Vietnamese community in Czech gets minority status

The Czech Republic’s government on July 3 officially recognized the Vietnamese community in the country as a minority group.

A government commissioner for human rights, Monika Simunkova, told Prague Radio that the Vietnamese and Belarusian communities will each have its own representative at the Government Council for National Minorities, as decided by the cabinet on Wednesday.

With the minority status, representatives of these minorities will be able to participate in the drafting of the bills that concern them, Simunkova said.

The representative for the Vietnamese community at the council is Mr. Pham Huu Uyen.

With a minority status, the Vietnamese community will be given support from the Czech Republic’s budget to preserve and develop their culture, tradition and mother tongue.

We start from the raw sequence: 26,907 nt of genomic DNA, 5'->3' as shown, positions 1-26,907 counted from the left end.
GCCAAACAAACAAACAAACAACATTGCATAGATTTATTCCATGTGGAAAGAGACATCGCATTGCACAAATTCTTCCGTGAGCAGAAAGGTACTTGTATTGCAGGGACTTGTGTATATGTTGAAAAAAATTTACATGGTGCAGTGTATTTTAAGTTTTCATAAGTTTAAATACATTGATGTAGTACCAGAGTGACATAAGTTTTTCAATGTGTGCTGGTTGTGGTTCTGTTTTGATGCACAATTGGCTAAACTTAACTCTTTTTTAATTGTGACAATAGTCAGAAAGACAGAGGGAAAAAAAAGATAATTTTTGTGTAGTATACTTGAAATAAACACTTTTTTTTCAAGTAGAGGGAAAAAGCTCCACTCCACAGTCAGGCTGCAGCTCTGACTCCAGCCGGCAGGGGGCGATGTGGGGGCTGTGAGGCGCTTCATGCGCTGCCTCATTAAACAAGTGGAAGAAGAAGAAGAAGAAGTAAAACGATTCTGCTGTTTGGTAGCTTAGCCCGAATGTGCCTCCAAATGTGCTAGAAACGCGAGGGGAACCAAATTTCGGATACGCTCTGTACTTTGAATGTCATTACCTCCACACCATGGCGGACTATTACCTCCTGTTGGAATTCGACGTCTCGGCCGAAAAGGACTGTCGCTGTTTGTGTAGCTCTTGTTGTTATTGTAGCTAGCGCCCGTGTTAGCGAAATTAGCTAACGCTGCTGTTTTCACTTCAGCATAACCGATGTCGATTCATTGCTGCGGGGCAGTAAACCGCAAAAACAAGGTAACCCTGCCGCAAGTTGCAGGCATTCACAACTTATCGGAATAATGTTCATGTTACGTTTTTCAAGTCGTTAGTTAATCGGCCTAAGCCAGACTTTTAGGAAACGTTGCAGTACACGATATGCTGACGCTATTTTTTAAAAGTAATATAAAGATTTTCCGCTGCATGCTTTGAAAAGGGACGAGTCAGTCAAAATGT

Tran Viet Hung, deputy chairman of the Vietnamese Association in Czech Republic, said that this is good news to all Vietnamese people living in the country, since the minority status ensures them the right to use Vietnamese language at offices as well as courts, set up Vietnamese broadcast or TV programs, among others.

There are about 65,000 Vietnamese legally living in Czech Republic, Hung said.

Under the Czech Republic’s law, a minority group is formed by those bearing Czech nationality or other groups living in the country who are different from other groups in terms of ethnicity, language, culture, tradition and represent a crowded community.

Once giving an official status as a minority group, that community will also have the rights to learn their mother language as well as other cultural rights, including one for which the State will support them in preserving traditions.

Up to now, there have been 12 official ethnic groups recognized in the Czech Republic, including Bulgarians, Croatians, Hungarians, Germans, Poles, Romanians, Rusyns, Russians, Greeks, Serbians and Ukrainians.